Maine Gov. Paul LePage took a step Jan. 17 toward regulating a rapidly emerging automotive technology that in the not-too-distant future could find self-driving cars, trucks and buses operating on Maine roads.
In an executive order issued Jan. 17, the Republican governor established the Maine Highly Automated Vehicles Advisory Committee.
“The rapid emergence of Highly Automated Vehicle technologies across the United States carries with it the promise of motor vehicles that are capable of traveling on public roadways partially or completely without the active supervision of a human operator,” LePage’s order says.
He goes on to state that public safety is his greatest concern with motor vehicles that are not driven by people. The governor tweeted that the advisory committee will “ensure coordination in addressing legal and policy issues as well as infrastructure needs related to automated vehicles.”
There are no state laws in place to regulate the operation of automated motor vehicles, LePage said. The state should oversee any potential pilot projects affecting Maine communities that may want to test automated vehicles, he said.
State Rep. Heather Sanborn of Portland last fall sponsored L.R. 2611, which would allow towns and cities to start pilot programs in partnership with state agencies. Sanborn’s bill would set the stage for putting self-driving buses on the streets of Portland within the next five years.
Sanborn, a Democrat, said she is pleased with the governor’s action, which she said is much broader than her proposed legislation.
“It’s very encouraging because autonomous vehicles have the potential to drastically improve highway safety and save lives,” Sanborn said.
Sanborn said she would be open to broadening her legislation to conform with the governor’s order.
Under the governor’s proposal, the advisory committee would be diverse, consisting of at least 11 members, including the Maine Department of Transportation commissioner, the secretary of state, the Bureau of Insurance and the Office of Aging and Disability.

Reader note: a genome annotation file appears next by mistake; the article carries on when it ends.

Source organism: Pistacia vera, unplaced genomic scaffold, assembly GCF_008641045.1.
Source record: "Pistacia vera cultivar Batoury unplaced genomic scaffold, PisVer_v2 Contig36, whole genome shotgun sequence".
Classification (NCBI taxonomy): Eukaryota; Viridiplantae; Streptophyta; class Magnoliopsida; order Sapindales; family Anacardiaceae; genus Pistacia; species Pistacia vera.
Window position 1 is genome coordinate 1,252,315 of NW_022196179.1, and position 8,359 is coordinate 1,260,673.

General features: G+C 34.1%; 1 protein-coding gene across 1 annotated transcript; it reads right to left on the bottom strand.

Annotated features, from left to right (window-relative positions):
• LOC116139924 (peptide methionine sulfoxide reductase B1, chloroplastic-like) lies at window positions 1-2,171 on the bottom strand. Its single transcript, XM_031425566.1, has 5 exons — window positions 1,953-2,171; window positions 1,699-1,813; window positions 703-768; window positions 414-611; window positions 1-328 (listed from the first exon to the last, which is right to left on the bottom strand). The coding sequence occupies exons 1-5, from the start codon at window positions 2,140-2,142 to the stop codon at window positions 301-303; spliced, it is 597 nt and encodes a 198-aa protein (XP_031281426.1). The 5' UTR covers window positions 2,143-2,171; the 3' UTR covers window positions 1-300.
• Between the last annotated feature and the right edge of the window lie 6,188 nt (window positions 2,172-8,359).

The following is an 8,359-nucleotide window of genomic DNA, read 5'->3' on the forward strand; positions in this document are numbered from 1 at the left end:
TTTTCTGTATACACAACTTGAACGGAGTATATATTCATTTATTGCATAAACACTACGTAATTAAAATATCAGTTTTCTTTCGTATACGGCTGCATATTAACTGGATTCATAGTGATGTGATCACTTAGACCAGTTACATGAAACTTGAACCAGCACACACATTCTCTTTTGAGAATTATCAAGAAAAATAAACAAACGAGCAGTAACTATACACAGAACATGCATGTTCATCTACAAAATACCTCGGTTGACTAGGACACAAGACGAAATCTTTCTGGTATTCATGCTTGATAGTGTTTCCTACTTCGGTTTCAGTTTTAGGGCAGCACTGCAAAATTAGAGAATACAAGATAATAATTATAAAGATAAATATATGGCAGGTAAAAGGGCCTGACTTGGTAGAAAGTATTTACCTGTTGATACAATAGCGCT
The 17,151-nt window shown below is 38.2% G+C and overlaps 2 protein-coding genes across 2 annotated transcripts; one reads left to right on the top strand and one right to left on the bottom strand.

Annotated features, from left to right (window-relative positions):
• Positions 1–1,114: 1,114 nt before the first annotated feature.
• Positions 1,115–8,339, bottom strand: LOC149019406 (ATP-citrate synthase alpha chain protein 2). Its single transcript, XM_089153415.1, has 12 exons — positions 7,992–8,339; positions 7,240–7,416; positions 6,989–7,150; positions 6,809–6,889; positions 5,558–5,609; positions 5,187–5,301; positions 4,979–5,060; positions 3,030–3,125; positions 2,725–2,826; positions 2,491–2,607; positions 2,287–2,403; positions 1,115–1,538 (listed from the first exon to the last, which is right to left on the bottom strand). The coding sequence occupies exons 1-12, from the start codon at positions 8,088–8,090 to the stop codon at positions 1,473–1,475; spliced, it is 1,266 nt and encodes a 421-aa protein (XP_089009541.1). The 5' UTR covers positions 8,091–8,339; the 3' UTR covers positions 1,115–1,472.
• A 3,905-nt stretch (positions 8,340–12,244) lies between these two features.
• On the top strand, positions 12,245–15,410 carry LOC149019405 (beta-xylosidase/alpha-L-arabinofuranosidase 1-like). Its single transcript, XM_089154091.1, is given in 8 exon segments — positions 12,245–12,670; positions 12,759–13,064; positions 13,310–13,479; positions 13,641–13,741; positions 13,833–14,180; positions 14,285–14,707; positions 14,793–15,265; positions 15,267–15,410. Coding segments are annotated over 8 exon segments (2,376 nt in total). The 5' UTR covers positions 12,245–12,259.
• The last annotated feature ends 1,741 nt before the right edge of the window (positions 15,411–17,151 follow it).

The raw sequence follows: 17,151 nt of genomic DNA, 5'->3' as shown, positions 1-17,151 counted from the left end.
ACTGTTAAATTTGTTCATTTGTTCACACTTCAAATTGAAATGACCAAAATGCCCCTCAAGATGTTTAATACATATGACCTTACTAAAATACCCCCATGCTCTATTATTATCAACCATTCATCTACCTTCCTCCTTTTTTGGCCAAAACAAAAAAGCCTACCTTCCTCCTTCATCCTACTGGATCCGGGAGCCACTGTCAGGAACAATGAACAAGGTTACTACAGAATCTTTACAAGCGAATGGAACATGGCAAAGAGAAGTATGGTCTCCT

“It’s a cross agency issue with not only transportation and public safety but also insurance involved from the regulatory side, and benefits to a number of people who cannot drive, such as people with certain disabilities,” Julie Rabinowitz, a spokeswoman for the governor, said in an email.
“It’s new technology and we want to make sure that it is implemented safely,” Secretary of State Matt Dunlap said Jan. 17.
The Secretary of State’s Office has been in regular contact with the American Association of Motor Vehicle Administrators, a national organization that has been monitoring research and development around automated motor vehicles.
The administrators association website maintains a library of articles on topics such as changing driving laws to support autonomous vehicles, managing the transition to driverless road freight transport, and a United Kingdom-based survey of public attitudes toward driverless vehicles.
“It’s where the technology is taking us,” Dunlap said. “It could help answer a lot of questions in a rural state like Maine where people can’t drive because their license has been suspended.”
The National Highway Transportation Safety Administration says on its website that a number of new motor vehicles already features automated technology such as devices that warn drivers of other vehicles behind them when backing up or that brake automatically when a vehicle in front of them slows or stops suddenly.
“The continuing evolution of automotive technology aims to deliver even greater safety benefits and automated driving systems that one day can handle the whole task of driving when we don’t want to or can’t do it ourselves,” the highway safety administration says. “Fully automated cars and trucks that drive us, instead of us driving them, will become a reality.”